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Service (systems architecture)

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Title: Service (systems architecture)  
Author: World Heritage Encyclopedia
Language: English
Subject: Service-oriented architecture implementation framework, Process Driven Messaging Service, LEAF Project, AGATE (architecture framework), Computer network
Collection: Service-Oriented (Business Computing)
Publisher: World Heritage Encyclopedia

Service (systems architecture)

In the context of enterprise architecture, service-orientation and service-oriented architecture, the term service refers to a set of related software functionalities that can be reused for different purposes, together with the policies that should control its usage.

OASIS defines service as "a mechanism to enable access to one or more capabilities, where the access is provided using a prescribed interface and is exercised consistent with constraints and policies as specified by the service description."


  • Service engineering 1
  • Service description/specification 2
  • Service implementation 3
  • Notes 4

Service engineering

An enterprise architecture team will develop the organization's service model first by defining the top level business functions. Once the business functions are defined, they are further sectioned into services that represent the processes and activities needed to manage the assets of the organization in their various states. One example is the separation of the business function "Manage Orders" into services such as "Create Order," "Fulfill Order," "Ship Order," "Invoice Order" and "Cancel/Update Order."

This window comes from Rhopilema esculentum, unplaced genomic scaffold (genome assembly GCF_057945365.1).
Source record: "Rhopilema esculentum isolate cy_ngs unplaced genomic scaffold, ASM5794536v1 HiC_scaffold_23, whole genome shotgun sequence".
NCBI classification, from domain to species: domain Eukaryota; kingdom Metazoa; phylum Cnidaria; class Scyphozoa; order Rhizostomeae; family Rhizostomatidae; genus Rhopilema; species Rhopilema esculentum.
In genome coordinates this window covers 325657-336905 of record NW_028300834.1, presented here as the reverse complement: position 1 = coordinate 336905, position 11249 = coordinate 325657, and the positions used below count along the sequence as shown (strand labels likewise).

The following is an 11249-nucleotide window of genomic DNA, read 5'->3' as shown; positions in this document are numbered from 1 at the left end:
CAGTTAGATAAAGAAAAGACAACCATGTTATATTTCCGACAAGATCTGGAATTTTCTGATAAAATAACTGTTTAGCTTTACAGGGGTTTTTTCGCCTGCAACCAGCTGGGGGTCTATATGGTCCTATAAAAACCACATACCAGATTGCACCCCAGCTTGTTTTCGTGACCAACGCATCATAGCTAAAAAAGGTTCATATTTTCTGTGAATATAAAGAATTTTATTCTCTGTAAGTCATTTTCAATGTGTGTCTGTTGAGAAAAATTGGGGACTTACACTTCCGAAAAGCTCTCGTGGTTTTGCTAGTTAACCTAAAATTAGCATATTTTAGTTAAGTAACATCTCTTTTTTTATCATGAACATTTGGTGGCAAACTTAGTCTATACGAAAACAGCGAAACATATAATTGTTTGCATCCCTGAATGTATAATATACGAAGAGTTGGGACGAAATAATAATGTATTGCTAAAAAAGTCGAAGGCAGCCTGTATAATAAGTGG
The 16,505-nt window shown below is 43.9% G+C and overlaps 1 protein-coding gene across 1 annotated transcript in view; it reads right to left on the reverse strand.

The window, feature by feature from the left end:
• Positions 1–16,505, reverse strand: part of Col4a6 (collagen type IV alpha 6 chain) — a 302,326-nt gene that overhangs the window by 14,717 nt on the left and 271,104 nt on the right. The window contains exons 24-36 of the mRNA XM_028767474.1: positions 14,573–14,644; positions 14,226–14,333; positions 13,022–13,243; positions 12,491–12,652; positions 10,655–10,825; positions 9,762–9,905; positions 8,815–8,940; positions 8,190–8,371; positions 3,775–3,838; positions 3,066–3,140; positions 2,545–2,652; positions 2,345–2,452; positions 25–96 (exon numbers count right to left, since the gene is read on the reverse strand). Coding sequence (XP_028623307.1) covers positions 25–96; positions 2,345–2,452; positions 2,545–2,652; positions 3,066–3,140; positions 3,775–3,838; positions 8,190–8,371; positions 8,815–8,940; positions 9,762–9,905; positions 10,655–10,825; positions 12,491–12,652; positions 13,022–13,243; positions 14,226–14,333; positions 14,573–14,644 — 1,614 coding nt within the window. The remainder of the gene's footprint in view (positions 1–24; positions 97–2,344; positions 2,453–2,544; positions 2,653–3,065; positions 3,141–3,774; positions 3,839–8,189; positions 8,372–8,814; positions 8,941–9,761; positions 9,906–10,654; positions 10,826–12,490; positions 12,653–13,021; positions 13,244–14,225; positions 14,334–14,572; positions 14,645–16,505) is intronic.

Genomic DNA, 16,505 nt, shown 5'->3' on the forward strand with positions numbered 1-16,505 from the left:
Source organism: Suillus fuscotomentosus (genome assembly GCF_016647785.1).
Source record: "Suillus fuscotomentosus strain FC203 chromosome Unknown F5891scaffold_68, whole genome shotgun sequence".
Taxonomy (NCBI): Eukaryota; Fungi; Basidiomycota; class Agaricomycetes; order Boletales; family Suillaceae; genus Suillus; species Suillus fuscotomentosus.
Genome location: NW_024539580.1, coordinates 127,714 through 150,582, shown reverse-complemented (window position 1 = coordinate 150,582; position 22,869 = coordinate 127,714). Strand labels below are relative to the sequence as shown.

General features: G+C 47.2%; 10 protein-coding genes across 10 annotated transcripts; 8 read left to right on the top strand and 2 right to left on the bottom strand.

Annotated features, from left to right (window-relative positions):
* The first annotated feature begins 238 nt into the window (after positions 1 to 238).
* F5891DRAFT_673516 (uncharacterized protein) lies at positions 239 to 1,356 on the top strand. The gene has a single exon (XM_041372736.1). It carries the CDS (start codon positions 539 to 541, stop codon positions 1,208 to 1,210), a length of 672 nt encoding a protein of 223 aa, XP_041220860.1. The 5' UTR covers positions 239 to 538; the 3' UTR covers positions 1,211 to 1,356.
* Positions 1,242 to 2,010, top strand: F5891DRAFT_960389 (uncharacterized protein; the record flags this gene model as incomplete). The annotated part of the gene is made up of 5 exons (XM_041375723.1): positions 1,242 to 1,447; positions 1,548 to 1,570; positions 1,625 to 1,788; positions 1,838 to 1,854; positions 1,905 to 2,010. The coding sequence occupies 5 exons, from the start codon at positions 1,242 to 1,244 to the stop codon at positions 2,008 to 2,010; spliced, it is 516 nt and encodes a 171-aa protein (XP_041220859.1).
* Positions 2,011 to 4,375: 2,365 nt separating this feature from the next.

Service description/specification

A service has a description or specification. This description consists of:

  1. An explicit and detailed narrative definition supported by a low-level (not implementation-specific) process model. The narrative definition is in some cases augmented by machine-readable semantic information about the service that facilitates service mediation and consistency checking of an enterprise architecture.
  2. A set of performance indicators that address measures and performance parameters, such as availability (when should members of the organization be able to perform the function?), duration (how long should it take to perform the function?), rate (how often will the function be performed over a period of time?), etc.
  3. A link to the organization's information model showing what information the service owns (creates, reads, updates, and deletes) and which information it references that is owned by other services.

Service implementation

A Web service provides one way of implementing the automated aspects of a given business or technical service.

Telecommunication network architectures, such as IMS, are able to provide subscribers with various Next Generation Network Services.

Services can be stateless and stateful. Stateless services can be services like data aggregation services. Stateful services are used for executing business logic.


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